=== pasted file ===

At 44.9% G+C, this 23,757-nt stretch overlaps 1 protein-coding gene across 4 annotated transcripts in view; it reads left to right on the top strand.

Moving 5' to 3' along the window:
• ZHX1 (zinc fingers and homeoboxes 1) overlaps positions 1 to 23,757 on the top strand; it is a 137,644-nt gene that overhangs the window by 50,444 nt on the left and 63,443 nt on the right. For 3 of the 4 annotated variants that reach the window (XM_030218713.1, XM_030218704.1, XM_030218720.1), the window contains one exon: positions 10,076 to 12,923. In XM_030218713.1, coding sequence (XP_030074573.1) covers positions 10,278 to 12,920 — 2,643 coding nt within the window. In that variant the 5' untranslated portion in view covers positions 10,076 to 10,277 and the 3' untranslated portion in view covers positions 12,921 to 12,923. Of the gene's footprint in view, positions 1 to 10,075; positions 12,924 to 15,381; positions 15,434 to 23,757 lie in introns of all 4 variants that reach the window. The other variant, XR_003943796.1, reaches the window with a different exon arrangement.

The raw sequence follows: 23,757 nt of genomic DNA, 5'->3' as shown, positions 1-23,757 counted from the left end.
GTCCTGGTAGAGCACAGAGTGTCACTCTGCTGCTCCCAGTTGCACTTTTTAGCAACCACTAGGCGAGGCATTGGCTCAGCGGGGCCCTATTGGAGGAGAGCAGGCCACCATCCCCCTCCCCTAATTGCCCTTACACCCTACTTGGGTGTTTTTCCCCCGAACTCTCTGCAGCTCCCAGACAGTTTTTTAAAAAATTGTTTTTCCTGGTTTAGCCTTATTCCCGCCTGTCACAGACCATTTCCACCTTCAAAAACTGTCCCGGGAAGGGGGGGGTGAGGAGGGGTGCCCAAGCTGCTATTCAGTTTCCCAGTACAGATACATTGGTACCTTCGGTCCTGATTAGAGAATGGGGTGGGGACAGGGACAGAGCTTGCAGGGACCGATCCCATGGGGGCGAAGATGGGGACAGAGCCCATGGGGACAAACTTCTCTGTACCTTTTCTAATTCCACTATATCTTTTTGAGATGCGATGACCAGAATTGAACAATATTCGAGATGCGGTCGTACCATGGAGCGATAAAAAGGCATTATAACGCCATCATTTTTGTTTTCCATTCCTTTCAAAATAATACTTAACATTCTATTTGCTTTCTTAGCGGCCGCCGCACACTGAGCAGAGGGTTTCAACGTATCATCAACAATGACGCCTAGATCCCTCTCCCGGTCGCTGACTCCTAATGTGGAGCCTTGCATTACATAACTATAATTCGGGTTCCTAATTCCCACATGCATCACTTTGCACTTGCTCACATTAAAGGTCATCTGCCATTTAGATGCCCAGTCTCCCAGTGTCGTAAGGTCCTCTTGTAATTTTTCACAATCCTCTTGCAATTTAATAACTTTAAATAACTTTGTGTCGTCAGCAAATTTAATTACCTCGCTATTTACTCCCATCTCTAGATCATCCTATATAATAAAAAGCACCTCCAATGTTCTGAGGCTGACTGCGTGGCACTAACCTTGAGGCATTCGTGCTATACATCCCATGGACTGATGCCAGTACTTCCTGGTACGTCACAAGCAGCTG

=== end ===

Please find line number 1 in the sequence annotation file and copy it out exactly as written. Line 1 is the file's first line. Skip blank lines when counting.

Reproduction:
At 44.9% G+C, this 23,757-nt stretch overlaps 1 protein-coding gene across 4 annotated transcripts in view; it reads left to right on the top strand.